Since 2001, thousands of U.S. police and agents from the FBI, CIA, and ICE have attended special programs either in Israel or here in the U.S. with visiting Israeli military personnel. Just weeks ago, we learned that Vermont State Police were headed on one of these trips.
These programs facilitate the introduction of tactics and technologies intended to militarize civilian policing, while also deepening ties between the U.S. and Israel. They are led by members of Israel’s military, state security institutions, and government who have developed and honed techniques of mass violence, incarceration, surveillance, torture, censorship, and extrajudicial assassinations for over 50 years in the occupied Palestinian territories.
In mid-November, a coalition of Vermont organizations – Vermonters for Justice in Palestine, Migrant Justice, Black Lives Matter Greater Burlington, WILPF, Justice for All, the Peace & Justice Center, Brattleboro Common Sense, Students for Justice in Palestine at UVM, VT National Lawyers Guild, Jewish Voice for Peace (JVP), Jubilee Justice Committee, Cathedral Church of St.Paul, New England Yearly Meeting of Friends’ Israel-Palestine Working Group – expressed their strong opposition to participation by Vermont’s State Police in a December training in Israel organized by the Anti-Defamation League.
To his credit, Colonel Matthew Birmingham, director of our State Police, cancelled Vermont’s attendance at the training. The mayor of Northampton, Massachusetts, also called off participation by that town’s local police after local organizers contacted him. There were, in fact, organizing efforts across New England dedicated to ending what Jewish Voice for Peace (JVP) refers to as “deadly exchange” programs.
A 2018 report by Researching the American-Israeli Alliance and JVP has detailed the consequences of collaboration between U.S. police and Israel security forces. Here are excerpts:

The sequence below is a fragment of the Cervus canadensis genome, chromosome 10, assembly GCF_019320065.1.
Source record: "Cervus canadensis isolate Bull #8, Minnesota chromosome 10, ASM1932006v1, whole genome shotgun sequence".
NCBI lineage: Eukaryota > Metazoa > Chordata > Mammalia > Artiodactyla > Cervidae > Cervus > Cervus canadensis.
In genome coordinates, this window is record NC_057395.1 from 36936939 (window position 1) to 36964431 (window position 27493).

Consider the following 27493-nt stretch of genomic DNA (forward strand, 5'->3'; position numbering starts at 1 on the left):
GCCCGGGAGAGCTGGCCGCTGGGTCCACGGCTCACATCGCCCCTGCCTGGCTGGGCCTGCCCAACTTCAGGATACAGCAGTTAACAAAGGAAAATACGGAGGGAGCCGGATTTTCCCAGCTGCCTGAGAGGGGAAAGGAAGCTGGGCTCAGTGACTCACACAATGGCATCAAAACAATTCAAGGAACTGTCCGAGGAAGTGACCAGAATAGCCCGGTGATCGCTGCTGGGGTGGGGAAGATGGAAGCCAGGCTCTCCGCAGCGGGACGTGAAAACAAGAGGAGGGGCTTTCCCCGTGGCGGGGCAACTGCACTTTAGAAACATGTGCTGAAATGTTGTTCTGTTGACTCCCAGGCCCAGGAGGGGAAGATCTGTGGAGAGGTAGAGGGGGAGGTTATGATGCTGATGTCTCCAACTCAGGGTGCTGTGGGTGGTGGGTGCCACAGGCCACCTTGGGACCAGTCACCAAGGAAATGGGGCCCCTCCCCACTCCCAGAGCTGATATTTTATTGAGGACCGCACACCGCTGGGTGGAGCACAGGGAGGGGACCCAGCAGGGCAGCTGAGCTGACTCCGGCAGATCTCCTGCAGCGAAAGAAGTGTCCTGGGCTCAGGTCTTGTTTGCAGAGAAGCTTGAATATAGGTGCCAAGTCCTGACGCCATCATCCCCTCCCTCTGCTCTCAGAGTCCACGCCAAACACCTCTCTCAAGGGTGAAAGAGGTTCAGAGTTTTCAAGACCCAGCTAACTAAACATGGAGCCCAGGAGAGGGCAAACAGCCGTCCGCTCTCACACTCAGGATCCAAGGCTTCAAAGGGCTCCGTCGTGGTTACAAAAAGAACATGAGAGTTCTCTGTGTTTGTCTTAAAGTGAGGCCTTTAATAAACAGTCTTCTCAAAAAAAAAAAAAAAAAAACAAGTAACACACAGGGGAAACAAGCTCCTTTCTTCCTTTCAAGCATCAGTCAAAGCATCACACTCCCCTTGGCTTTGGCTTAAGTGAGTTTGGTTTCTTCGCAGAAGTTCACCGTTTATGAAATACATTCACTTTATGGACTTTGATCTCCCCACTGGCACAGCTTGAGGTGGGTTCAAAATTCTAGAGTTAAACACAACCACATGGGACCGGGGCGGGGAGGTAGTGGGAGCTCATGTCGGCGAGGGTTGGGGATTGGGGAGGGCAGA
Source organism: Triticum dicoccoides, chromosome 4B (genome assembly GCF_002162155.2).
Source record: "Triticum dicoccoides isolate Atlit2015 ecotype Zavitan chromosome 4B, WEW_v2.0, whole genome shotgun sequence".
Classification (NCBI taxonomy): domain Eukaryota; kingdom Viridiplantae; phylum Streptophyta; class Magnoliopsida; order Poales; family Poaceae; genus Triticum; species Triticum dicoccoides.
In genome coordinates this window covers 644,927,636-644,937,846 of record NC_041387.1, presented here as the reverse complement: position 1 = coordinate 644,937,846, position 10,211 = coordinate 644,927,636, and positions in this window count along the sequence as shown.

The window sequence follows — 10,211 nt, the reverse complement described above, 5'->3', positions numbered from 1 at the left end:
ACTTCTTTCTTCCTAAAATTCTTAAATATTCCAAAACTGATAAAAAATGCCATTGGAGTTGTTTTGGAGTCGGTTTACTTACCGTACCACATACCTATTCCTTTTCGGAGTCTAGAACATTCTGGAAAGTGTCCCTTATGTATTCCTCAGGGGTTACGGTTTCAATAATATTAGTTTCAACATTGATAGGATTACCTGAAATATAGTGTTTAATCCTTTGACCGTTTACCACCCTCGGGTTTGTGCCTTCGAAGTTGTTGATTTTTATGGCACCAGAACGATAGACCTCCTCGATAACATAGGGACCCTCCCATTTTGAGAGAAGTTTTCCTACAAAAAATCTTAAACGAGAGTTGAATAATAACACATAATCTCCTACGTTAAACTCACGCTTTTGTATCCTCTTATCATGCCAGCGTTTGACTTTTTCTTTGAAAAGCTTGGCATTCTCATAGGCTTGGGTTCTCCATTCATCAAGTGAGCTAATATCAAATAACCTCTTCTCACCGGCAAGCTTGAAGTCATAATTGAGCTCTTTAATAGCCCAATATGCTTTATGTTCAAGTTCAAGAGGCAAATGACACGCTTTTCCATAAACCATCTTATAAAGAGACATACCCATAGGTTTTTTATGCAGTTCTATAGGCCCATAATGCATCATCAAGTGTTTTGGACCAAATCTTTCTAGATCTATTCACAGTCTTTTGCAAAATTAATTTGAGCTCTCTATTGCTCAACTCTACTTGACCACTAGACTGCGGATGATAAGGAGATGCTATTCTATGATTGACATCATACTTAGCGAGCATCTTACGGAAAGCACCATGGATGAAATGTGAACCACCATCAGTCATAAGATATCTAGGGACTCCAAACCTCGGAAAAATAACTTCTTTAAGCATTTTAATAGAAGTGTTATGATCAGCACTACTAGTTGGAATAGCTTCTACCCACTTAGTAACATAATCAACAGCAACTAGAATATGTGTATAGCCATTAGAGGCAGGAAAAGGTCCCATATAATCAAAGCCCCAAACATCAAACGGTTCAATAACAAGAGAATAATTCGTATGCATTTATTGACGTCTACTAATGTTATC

Informants [working with the NYPD] known as “mosque crawlers” were deployed to visit mosques, bodegas, and student organizations, and kept extensive dossiers on Muslim communities. Founders of this program admitted that they were inspired by Israeli practices in the Occupied Palestinian Territories.
During the trainings in Israel, airport officials explain to US delegates how they use ethnic and racial characteristics to identify suspicious passengers, and how to screen and question these passengers, read their body language and verbal responses, and perform searches.
Law enforcement from San Bernardino and Los Angeles, among others, reported that they learned about how to intervene and shape media access and coverage of violence committed by the military and police.
This is the first time in the history of the Deadly Exchange Campaign that federal, state or municipal officials have responded to public pressure and canceled participation in a training program in Israel. In Vermont, we owe that decision in large part to our allies who know that safe, fair and impartial policing cannot be achieved through training exchanges with a brutal occupation army. This is a huge success and a reminder of how effective grassroots activism can be.
After Colonel Birmingham made known his decision to cancel the trip to Israel, we learned from an article published in The Times of Israel that he met with representatives of the Jewish Communities of Vermont. It said they would support “the formation of a rapid response team” to blunt protests in the future against Vermont police receiving training in Israel.
But Colonel Birmingham should know that groups like the Jewish Communities of Vermont do not represent the views of many, if not most, Jews; many Jewish citizens in our state are very grateful for his recent decision.
Military occupation is dirty, bloody work. Those who do it, rationalize it, or profit from it must be exposed and stopped. They should not be instructing or equipping our police.
Gaza, Ferguson, Baltimore, Standing Rock, the U.S.- Mexico borderlands – this chain of militarized state violence, repression, and surveillance, marked by cruelty and a racist disregard for the lives of the oppressed, the poor, people of color, and indigenous communities, has deep historical roots in the U.S. and Israel. But it can be broken.
In 2019, let’s urge our elected officials to pass legislation that would permanently bar all Vermont law enforcement from collaborating in any capacity with Israeli security forces or from purchasing technologies and weapons from companies complicit in the occupation of Palestine. This will make Vermont safer for all its residents.
Take action today:
We have learned that the Vermont State Police are now receiving many calls from people upset about their decision to “skip the trip.” Please help balance this out by calling Colonel Birmingham at the VT State Police (802-244-8727) to say, “I support your decision to withdraw from the training in Israel. Thank you.” You can also submit a communication online here.